On the US mainland, we may not think of mangoes as having a season, but for those who live in the tropics around the world, mango season is something to mark on the calendar, not to be missed. There is no fruit as seductively luscious and velvety as a ripe mango, which bears no similarity to the stringy, astringent store-ripened varieties available in most US supermarkets year-round.
I lucked out and caught the beginning of mango season on a recent trip to Hawaii's Big Island
. While others headed for the beach, I made a trek from our hotel on the sunnier Kohala coast to visit Hilo's farmers market. The beach could wait, but I couldn't miss the weekly market.
The two hour drive (each way) was well worth it. Driving on the Big Island affords vistas you can't find anywhere else. It's a mini-continent, with the terrain changing every ten minutes you drive. Hilo is on the foggy, misty, Eastern side of the island, close to Volcanoes National Park. It is home to the University of Hawaii at Hilo, the Merrie Monarch Festival of hula, and the Mauna Loa Macadamia Nut Corporation. Hilo's climate is that of a tropical rainforest, which means it rains most days of the year. It's reportedly the wettest city in the United States and one of the wettest cities in the world.
All that rain makes for excellent growing conditions. The market was a bounty of Hawaii's spring crops-- mangoes, papayas, bananas, ginger, and warabi (Hawaiian fiddlehead ferns). Flowers which are exotic and expensive on the mainland were in wild abundance at the market-- orchids, anthuriums, and bromeliads. There was also a selection of only-in-Hawaii prepared foods, which included poi, the fermented taro paste, and musubi, the sushi-like snack often topped with Spam. The musubi at the market was offered in an impressive variety of toppings beyond Spam, including hot dogs and a California roll-inspired version topped with imitation crab and avocado.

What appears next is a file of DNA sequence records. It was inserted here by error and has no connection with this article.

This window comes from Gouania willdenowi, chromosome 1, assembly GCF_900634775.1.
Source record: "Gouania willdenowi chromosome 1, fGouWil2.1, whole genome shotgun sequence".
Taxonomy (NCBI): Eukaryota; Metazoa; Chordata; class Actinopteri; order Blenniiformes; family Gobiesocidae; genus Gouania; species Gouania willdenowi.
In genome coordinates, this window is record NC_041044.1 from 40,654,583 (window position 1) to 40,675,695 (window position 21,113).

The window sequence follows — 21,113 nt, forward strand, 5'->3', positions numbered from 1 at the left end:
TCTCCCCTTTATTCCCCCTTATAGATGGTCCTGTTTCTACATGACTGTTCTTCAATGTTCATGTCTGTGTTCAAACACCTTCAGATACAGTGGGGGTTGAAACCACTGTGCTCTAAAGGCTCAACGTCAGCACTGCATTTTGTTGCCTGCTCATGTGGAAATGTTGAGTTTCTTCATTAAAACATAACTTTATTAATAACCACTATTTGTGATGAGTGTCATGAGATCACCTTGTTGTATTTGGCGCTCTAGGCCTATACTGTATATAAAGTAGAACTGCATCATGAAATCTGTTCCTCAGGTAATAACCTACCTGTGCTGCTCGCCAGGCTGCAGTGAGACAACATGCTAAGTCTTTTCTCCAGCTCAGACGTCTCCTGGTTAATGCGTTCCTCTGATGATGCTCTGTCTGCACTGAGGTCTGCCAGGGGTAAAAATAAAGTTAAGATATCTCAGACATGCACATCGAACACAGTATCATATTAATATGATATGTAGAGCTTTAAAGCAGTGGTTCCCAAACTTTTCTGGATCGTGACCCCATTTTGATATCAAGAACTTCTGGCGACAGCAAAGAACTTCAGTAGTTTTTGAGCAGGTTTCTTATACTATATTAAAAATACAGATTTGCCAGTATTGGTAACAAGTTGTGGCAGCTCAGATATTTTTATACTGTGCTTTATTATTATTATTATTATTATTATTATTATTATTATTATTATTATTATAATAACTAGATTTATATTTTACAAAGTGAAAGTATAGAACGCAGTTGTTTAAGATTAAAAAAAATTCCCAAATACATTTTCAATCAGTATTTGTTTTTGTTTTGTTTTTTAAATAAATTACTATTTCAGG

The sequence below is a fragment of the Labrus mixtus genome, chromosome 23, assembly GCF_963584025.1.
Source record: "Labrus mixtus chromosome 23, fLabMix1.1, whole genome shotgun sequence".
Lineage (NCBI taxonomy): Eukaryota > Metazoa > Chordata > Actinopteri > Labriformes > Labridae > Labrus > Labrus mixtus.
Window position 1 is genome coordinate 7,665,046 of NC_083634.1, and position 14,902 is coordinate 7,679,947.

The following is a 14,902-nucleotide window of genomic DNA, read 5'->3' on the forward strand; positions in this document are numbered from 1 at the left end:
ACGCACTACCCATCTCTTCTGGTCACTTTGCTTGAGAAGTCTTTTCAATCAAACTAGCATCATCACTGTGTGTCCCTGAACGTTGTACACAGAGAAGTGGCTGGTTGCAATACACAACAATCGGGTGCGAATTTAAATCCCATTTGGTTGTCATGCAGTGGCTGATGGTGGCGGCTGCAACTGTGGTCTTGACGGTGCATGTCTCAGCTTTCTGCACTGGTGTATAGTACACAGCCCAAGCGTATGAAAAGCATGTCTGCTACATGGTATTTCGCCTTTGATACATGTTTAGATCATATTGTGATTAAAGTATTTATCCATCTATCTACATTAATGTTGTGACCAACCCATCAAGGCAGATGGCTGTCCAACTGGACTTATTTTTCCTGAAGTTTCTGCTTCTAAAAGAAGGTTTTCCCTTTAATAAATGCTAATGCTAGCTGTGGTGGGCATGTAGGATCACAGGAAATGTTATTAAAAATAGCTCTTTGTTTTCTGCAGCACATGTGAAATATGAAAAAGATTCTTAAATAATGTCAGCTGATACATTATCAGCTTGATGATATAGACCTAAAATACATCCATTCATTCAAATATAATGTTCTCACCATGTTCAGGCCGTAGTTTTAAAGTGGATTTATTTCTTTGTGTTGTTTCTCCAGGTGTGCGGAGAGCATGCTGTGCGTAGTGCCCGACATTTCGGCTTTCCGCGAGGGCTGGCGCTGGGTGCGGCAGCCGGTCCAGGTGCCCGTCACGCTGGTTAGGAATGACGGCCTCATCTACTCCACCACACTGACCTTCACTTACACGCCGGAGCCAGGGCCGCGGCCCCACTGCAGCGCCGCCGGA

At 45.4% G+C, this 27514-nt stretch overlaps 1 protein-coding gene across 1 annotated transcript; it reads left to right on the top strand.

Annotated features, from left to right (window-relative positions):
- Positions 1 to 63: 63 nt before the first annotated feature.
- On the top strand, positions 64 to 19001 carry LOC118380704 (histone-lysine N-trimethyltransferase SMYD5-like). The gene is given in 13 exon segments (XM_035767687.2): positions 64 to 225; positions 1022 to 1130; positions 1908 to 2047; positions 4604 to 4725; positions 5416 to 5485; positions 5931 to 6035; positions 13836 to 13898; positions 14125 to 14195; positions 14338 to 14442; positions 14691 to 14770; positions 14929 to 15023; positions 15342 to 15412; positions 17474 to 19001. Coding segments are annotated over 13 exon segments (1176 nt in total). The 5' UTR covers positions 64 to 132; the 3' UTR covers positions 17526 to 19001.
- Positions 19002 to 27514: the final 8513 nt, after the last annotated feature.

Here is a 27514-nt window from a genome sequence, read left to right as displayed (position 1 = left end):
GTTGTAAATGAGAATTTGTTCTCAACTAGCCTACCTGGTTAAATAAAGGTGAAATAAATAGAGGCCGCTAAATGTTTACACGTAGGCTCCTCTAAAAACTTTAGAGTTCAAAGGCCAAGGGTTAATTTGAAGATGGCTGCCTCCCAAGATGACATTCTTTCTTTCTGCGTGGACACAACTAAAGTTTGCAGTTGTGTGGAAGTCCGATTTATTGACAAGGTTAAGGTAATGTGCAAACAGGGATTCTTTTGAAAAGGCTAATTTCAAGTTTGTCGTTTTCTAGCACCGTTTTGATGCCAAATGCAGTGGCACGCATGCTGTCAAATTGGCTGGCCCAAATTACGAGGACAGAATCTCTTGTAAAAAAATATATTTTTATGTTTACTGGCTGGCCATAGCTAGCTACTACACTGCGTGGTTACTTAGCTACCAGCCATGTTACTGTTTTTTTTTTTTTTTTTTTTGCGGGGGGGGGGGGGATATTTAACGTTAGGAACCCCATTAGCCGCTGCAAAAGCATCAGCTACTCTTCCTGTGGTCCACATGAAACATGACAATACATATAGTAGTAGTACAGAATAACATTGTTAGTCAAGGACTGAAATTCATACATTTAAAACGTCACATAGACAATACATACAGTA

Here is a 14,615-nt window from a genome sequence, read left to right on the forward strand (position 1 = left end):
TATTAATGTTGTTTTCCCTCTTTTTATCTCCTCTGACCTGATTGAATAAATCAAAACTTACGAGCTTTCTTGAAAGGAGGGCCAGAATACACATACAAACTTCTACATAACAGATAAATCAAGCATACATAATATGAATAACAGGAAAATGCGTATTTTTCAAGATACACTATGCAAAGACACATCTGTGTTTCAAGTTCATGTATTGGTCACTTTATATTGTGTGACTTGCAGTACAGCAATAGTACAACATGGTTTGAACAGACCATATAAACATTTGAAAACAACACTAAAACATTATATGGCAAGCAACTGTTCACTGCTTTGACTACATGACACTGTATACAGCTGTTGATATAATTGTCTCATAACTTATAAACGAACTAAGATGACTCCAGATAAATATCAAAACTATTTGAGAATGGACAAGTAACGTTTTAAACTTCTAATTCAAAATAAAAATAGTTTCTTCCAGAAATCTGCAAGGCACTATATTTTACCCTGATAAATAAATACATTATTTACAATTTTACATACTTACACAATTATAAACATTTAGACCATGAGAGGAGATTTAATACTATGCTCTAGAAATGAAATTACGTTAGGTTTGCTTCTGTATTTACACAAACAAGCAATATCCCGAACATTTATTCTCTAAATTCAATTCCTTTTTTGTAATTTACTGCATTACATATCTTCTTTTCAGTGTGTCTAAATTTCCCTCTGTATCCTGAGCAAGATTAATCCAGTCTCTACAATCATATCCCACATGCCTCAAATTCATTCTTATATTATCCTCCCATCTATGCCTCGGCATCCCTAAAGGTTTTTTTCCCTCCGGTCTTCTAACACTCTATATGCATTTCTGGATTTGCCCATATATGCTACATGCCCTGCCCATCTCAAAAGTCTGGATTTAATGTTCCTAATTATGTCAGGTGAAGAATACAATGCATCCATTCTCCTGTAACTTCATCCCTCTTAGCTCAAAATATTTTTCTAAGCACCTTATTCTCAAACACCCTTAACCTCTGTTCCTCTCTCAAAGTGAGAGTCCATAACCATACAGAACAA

For dessert, I sampled for the first time a beloved Hawaiian-Japanese confection known locally as mochi. You may be familiar with the similarly named Japanese sweet of sticky rice balls, sometimes filled with sweet red bean paste. In Hawaii, sweet rice flour has found its way into many other recipes, including a cake-like temptation called butter mochi.
Take a stroll with me through Hilo's Farmers Market. Besides the chance to check out what is in season, a visit to the farmers market was a great opportunity to mingle with the locals and enjoy impromptu performances of ukelele and slack key guitar. And there's dessert at the end.
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Hawaiian Mango-Coconut Mochi Cake
In honor of the too-short mango season, I have made a coconut milk enriched version of mochi topped with mango. It will remind you of the Thai dessert of mango and sticky rice, or perhaps of a fruity blondie. Back home in California, I am taking advantage of the Mexican mango season right now, which allowed me to purchase heavenly sweet red mangoes for 33 cents each at my local supermarket.
Note: store cake at room temperature.
1 pound box mochiko (sweet rice flour)
2 cups sugar
2 tsp baking powder
1 stick unsalted butter, melted and cooled
1 tsp vanilla
1 12 oz can coconut milk
1 very ripe mango, sliced, juices reserved
1. Mix together dry ingredients in a large mixing bowl.
2. Add all other ingredients except for mango and whisk until well combined.
3. Pour batter into a greased rectangular baking pan.
4. Place mango slices on top, then drizzle over any remaining mango juice. If desired, use a knife to swirl batter slightly to created a marbled effect.
5. Bake in a pregeated 350 oven for an hour, until a toothpick inserted into the center comes out clean.
6. Let cool in pan, then slice into squares.
© 2011 Linda Shiue, with Aloha